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Calls for British and Irish governments to join 'international efforts to restore calm, restraint and peace' in Middle East

The remains of a building destroyed by Israeli airstrikes on Gaza City on Wednesday. Picture by AP Photo/Khalil Hamra

THERE were calls for the British and Irish governments to join "international efforts to restore calm, restraint and peace" in the Middle East.

It comes amid the significant escalation of violence between Palestinian militants in the Gaza Strip and the Israeli military, which the United Nations said fears will become a "full-scale war".

In some of the most serious fighting since the 50-day war in 2014, Israel said more than 1,000 rockets have now been fired by Palestinian militants. Hundreds of air strikes have been carried out by Israel, destroying two tower blocks in Gaza on Tuesday and Wednesday.

At least 53 Palestinians and six Israelis have been killed since Monday.

That includes 14 Palestinian children caught up in the conflict.

SDLP leader Colum Eastwood last night called for the international community to respond to the "oppression of Palestinian people".

"The scenes of violence and the forced eviction of Palestinian families in Sheikh Jarrah, Silwan and across East Jerusalem are an affront to international law," he said.

"The international community has a moral responsibility to intervene to prevent the oppression of families who have lived in these communities for generations.

"The violence must come to an end immediately to save lives.

"The British and Irish governments must condemn the violence and join international efforts to restore calm, restraint, and peace in Jerusalem."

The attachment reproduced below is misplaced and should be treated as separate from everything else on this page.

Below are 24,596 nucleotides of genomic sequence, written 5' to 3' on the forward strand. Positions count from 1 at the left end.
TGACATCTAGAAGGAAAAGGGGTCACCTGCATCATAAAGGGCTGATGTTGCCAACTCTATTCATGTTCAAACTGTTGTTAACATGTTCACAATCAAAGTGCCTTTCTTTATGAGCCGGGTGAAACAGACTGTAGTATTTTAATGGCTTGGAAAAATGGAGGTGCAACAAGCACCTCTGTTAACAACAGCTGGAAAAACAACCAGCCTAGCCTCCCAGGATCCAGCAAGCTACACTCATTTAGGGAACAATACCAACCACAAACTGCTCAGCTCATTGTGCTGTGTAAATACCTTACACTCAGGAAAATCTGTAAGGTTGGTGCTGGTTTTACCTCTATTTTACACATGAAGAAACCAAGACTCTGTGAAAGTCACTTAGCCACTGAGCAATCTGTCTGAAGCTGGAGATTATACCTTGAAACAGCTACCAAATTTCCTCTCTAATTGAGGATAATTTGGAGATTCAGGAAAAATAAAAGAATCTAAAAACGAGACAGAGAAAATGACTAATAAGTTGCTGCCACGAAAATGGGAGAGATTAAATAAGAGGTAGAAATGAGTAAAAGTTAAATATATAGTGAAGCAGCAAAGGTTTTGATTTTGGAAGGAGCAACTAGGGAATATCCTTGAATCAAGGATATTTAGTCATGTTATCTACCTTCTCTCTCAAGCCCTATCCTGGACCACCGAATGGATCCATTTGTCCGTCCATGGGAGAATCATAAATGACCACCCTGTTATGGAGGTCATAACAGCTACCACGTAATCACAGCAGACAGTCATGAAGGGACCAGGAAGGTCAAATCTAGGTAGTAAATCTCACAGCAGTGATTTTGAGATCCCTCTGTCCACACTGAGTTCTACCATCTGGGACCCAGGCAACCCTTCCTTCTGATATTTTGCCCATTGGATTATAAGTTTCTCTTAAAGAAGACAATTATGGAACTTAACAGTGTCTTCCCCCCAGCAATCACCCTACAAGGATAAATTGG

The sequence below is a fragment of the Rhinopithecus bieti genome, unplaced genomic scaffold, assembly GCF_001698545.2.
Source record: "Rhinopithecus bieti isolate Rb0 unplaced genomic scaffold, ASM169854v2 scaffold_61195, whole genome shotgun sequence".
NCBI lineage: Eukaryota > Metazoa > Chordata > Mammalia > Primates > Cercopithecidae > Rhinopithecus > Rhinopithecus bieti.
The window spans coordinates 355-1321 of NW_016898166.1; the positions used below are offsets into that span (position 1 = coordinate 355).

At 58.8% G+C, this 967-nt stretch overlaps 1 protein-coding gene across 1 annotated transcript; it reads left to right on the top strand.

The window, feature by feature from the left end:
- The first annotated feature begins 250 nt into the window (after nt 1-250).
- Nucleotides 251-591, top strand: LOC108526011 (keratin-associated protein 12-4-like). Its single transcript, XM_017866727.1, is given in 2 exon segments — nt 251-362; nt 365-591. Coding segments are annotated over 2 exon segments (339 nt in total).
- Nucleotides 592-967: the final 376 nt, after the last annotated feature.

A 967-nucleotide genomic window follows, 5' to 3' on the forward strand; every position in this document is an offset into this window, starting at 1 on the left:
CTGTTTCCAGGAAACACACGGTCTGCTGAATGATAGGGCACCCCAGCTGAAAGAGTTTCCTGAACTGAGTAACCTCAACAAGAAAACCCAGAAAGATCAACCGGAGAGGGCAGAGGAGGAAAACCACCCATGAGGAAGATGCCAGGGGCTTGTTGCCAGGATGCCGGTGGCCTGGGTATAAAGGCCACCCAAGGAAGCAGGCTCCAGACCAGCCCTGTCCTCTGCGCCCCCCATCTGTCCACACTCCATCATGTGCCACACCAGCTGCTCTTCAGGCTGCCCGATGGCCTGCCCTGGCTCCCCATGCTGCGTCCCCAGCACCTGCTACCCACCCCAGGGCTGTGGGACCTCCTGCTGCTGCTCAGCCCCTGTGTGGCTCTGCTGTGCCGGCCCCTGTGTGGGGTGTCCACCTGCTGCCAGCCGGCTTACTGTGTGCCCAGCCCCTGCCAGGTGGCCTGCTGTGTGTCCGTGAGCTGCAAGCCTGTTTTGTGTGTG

Sinn Féin MLA Emma Sheerin also called on the Irish government to act to end the deepening crisis in Jerusalem and Gaza.

Speaking in the Assembly yesterday, she said: "The international community and the Irish government must act to end this crisis and defend the rights of the Palestinian people.

"The Irish government must use its position on the UN Security Council to call for an urgent session to demand implementation of the UN resolutions on Jerusalem and occupied Palestine."

The Republic's Foreign Affairs minister Simon Coveney also called for a ceasefire between Israel and Hamas.

He said the Republic worked with "other like-minded countries" to insist on an emergency United Nations Security Council session.

"Increasing numbers of civilians are being killed and injured. We need ceasefire now," he said on Twitter.

It is understood the Republic's ambassador to Israel has been summoned to the Israeli Foreign Office over comments made by Mr Coveney over the escalating violence.

British Prime Minister Boris Johnson also urged leaders in Israel and Palestine to "step back from the brink" after the violence intensified.

He called for restraint and said the UK is alarmed at the mounting toll of civilian casualties.

"I am urging Israel and the Palestinians to step back from the brink and for both sides to show restraint," he said.

"The UK is deeply concerned by the growing violence and civilian casualties and we want to see an urgent de-escalation of tensions."

The latest upsurge in violence has been triggered by tensions in Jerusalem during the Muslim holy month of Ramadan.

A focal point was the Al-Aqsa mosque compound, a holy site sacred to both Jews and Muslims, while there were also clashes over the threatened eviction of dozens of Palestinian families by Jewish settlers in the Sheikh Jarrar neighbourhood of east Jerusalem.

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